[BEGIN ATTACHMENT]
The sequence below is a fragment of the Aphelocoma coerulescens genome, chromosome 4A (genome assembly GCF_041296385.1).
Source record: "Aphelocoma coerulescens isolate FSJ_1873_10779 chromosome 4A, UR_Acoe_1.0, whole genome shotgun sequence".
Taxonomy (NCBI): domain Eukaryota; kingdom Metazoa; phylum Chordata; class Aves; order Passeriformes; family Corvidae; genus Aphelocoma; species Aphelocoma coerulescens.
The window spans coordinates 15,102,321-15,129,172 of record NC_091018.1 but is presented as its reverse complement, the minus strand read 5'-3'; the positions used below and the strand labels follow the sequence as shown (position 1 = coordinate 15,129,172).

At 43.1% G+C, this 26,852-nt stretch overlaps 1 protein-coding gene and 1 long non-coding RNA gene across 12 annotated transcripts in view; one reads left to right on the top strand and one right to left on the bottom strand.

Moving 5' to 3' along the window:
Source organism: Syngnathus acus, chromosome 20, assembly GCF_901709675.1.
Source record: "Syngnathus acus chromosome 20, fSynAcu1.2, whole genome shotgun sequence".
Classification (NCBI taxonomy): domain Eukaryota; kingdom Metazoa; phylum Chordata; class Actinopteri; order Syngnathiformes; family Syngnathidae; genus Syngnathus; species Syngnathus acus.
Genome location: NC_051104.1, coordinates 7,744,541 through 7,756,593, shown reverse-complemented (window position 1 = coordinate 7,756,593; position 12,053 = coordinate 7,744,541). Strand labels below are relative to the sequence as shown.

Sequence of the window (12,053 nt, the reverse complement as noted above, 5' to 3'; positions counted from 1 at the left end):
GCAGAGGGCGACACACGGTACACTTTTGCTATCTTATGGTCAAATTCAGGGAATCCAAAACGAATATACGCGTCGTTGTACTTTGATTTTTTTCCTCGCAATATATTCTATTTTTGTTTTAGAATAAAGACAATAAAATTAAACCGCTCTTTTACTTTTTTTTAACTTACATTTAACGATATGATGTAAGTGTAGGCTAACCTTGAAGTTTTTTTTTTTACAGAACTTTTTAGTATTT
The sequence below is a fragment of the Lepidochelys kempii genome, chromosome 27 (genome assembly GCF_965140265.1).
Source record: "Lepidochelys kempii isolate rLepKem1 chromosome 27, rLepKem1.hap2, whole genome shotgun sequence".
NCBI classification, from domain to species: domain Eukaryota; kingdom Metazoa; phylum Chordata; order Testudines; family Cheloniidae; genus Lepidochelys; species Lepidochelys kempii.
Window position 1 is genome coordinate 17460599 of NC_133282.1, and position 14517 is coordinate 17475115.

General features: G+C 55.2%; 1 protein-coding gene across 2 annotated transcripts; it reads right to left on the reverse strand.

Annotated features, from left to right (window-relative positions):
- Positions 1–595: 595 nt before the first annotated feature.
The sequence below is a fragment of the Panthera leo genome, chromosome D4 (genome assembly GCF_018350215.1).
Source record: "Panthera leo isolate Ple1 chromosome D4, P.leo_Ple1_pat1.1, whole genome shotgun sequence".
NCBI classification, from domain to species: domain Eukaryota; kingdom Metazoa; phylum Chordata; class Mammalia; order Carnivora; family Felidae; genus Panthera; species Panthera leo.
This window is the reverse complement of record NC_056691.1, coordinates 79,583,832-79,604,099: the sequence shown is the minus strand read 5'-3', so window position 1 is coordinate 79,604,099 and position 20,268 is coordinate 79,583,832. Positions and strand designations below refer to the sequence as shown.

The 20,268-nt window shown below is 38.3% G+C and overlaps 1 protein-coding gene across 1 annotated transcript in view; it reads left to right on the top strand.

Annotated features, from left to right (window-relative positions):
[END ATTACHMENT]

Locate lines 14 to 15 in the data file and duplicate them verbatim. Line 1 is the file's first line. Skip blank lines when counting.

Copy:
Source record: "Lepidochelys kempii isolate rLepKem1 chromosome 27, rLepKem1.hap2, whole genome shotgun sequence".
NCBI classification, from domain to species: domain Eukaryota; kingdom Metazoa; phylum Chordata; order Testudines; family Cheloniidae; genus Lepidochelys; species Lepidochelys kempii.